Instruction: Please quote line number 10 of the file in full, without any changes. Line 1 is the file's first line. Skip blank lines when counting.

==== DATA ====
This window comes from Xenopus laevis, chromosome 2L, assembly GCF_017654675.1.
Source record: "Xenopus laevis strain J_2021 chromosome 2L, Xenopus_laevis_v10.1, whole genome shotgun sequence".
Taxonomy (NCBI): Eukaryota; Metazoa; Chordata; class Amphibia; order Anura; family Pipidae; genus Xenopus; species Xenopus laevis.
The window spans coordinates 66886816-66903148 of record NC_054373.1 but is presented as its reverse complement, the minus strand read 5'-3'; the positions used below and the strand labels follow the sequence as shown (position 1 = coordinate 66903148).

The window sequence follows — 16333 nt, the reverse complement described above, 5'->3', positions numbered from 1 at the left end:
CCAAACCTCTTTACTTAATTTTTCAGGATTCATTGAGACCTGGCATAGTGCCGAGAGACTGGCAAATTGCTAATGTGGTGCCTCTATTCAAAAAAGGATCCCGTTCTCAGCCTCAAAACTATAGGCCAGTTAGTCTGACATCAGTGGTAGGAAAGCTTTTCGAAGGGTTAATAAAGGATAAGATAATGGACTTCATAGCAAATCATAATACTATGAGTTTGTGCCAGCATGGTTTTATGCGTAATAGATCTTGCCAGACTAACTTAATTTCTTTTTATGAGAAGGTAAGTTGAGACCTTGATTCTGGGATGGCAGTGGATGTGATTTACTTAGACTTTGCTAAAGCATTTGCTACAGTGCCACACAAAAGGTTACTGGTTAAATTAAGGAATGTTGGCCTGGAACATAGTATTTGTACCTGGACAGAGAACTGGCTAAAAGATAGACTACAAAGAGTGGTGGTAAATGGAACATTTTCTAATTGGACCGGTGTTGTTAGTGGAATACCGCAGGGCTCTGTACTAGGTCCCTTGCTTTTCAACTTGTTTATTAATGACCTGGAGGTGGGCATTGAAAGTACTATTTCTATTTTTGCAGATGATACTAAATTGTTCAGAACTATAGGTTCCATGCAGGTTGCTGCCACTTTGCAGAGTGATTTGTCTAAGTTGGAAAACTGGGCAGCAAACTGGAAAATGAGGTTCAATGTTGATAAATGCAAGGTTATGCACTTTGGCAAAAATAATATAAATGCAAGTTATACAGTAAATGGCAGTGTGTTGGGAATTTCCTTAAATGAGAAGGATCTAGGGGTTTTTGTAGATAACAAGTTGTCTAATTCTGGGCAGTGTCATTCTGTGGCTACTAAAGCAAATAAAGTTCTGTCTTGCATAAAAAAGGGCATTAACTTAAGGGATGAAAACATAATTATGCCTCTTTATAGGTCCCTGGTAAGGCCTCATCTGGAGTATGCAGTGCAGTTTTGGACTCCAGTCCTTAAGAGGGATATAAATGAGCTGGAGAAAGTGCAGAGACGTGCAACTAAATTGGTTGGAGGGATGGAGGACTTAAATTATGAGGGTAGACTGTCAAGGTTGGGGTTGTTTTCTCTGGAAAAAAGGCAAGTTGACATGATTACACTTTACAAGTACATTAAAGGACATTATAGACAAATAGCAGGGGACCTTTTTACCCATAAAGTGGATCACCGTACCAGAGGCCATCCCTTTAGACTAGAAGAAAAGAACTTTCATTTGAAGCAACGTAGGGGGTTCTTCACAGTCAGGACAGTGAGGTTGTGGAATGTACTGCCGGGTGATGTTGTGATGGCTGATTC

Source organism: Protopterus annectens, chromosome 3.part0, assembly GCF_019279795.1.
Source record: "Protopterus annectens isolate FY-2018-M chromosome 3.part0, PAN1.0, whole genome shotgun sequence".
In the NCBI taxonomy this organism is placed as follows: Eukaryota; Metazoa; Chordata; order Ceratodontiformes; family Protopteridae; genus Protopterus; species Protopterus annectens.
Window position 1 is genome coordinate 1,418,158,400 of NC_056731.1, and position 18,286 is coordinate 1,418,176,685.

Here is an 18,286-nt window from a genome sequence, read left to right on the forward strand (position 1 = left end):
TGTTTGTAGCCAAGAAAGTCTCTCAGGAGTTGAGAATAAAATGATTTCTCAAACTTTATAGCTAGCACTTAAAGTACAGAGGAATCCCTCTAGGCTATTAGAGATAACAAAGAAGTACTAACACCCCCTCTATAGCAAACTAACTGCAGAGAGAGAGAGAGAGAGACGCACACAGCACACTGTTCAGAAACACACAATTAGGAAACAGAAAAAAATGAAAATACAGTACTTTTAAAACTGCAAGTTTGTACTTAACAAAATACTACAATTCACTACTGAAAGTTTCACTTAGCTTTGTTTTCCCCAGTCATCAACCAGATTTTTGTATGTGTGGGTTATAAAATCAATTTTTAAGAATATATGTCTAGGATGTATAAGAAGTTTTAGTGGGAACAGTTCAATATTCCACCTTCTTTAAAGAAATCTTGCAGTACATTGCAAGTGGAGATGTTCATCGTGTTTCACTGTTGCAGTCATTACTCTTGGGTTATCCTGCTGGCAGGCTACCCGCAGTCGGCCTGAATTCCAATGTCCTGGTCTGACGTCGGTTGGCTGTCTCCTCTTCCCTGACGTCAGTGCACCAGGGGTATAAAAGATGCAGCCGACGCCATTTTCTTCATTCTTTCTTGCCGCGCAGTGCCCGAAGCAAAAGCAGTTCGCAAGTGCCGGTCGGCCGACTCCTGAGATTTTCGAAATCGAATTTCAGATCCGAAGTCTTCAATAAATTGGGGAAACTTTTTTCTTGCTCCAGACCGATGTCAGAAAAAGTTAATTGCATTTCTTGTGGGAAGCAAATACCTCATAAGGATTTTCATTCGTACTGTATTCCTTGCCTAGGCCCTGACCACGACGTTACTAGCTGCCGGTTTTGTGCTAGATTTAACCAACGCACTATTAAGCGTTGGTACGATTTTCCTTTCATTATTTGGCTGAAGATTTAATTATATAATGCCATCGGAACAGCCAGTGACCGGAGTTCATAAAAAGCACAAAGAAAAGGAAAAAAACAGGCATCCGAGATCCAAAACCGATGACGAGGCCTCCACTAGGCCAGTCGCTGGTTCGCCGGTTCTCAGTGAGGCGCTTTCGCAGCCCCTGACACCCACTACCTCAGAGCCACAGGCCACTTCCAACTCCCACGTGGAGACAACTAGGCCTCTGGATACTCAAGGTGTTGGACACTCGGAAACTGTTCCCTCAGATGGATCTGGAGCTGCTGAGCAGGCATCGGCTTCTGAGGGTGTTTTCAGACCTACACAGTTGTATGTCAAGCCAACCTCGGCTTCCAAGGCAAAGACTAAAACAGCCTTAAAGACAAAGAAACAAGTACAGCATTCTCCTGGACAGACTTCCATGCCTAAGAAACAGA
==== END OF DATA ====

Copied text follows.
Window position 1 is genome coordinate 1,418,158,400 of NC_056731.1, and position 18,286 is coordinate 1,418,176,685.